Featured Research

from universities, journals, and other organizations

Magnetic test reveals hyperactive brain network responsible for involuntary flashbacks

Date:
October 28, 2010
Source:
Institute of Physics
Summary:
Scientists have found a correlation between increased circuit activity in the right side of the brain and the suffering of involuntary flashbacks by post-traumatic stress disorder sufferers.

Scientists have found a correlation between increased circuit activity in the right side of the brain and the suffering of involuntary flashbacks by post-traumatic stress disorder (PTSD) sufferers.

Using a technique called magnetoencephalography (MEG), which involves analysing the occurrence of magnetic charges given off when neuronal populations in our brain connect and communicate, the researchers have undertaken clinical trials to try and find differences between brain activity of PTSD sufferers and those with a clean bill of mental health.

The findings, published Oct. 28 in IOP Publishing's Journal of Neural Engineering, reveal a clear difference between the communication circuitry of sufferers and the healthy.

The trials involved 80 subjects with confirmed PTSD, many of whom suffer the affliction following military service in Vietnam, Afghanistan and Iraq, 18 subjects in PTSD remission, and 284 healthy subjects.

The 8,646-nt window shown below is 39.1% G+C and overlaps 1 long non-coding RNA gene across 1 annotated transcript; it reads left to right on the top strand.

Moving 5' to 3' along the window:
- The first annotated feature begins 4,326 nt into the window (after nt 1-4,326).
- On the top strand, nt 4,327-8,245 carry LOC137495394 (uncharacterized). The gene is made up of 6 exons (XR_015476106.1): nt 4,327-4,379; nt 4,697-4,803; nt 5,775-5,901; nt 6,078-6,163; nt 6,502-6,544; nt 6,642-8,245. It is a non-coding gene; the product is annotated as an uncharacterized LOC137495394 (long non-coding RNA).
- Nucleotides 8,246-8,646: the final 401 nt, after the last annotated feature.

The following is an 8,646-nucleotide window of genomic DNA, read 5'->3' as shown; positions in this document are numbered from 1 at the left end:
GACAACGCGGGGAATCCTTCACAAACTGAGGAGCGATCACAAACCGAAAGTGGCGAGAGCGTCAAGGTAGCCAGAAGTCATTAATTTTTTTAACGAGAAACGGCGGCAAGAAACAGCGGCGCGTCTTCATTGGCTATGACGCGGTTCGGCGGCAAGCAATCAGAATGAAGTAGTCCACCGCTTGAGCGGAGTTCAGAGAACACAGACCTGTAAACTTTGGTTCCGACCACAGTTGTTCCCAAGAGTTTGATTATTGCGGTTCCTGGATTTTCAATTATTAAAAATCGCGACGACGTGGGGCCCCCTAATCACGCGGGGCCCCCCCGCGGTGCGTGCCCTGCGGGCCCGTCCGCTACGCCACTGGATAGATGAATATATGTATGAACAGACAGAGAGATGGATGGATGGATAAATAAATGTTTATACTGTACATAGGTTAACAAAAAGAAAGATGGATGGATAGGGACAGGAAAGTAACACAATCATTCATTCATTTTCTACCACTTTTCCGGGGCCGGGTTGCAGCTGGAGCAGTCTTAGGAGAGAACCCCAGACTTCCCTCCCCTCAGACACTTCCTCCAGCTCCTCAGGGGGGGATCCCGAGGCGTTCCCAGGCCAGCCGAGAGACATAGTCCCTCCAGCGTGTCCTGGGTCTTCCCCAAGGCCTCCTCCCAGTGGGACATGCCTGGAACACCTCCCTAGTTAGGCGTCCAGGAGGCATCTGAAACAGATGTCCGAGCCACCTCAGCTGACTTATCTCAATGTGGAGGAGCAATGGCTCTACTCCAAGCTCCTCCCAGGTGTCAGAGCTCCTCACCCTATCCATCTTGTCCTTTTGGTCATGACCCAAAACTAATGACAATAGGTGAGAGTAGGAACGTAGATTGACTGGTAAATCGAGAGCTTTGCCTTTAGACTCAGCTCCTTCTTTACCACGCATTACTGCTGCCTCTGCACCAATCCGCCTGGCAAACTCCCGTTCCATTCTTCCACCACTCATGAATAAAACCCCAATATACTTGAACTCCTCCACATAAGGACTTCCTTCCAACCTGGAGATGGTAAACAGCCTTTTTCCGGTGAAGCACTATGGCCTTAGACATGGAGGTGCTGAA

All participants were required to wear the MEG helmet while fixating on a spot 65 cm in front of them for 60 seconds.

The researchers from the Minneapolis Veterans Affairs Medical Center and the University of Minnesota, led by Apostolos P Georgopoulos and Brian Engdahl, found a difference between communication in the temporal and parieto-occipital right hemispheric areas of the brain. The temporal cortex, in accordance with earlier findings on the effects of its electrical stimulation during brain surgery, is thought to be responsible for the re-living of past experiences.

Of particular interest to the scientists however is that the brains of the sufferers were in this hyperactive state despite no immediate external stimulation, as the trial subjects were purposefully put into a 'task-free state'.

The researchers write, "Remarkably, the differences we found between the PTSD and the control groups were documented in a task-free state. Without evoking traumatic experiences, and, therefore, reflects the status of steady-state neuronal interactions."

The research is one further step in the attempt to 'biomark' PTSD, particularly as the results gathered from subjects in remission followed a similar but less pronounced pattern to those with PTSD confirmed as their primary diagnosis, in contrast to the healthy subjects.

This latest research was funded by the U.S. Department of Veterans Affairs.


Story Source:

The above story is based on materials provided by Institute of Physics. Note: Materials may be edited for content and length.


Journal Reference:

  1. Brian Engdahl, Arthur C Leuthold, H-R M Tan, Scot M Lewis, Anee Marie Winskowski, T N Dickel and Apostolos P Georgopoulos. Post-traumatic stress disorder: a right temporal lobe syndrome? Journal of Neural Engineering, October 2010

Cite This Page:

Institute of Physics. "Magnetic test reveals hyperactive brain network responsible for involuntary flashbacks." ScienceDaily. ScienceDaily, 28 October 2010. <www.sciencedaily.com/releases/2010/10/101027203018.htm>.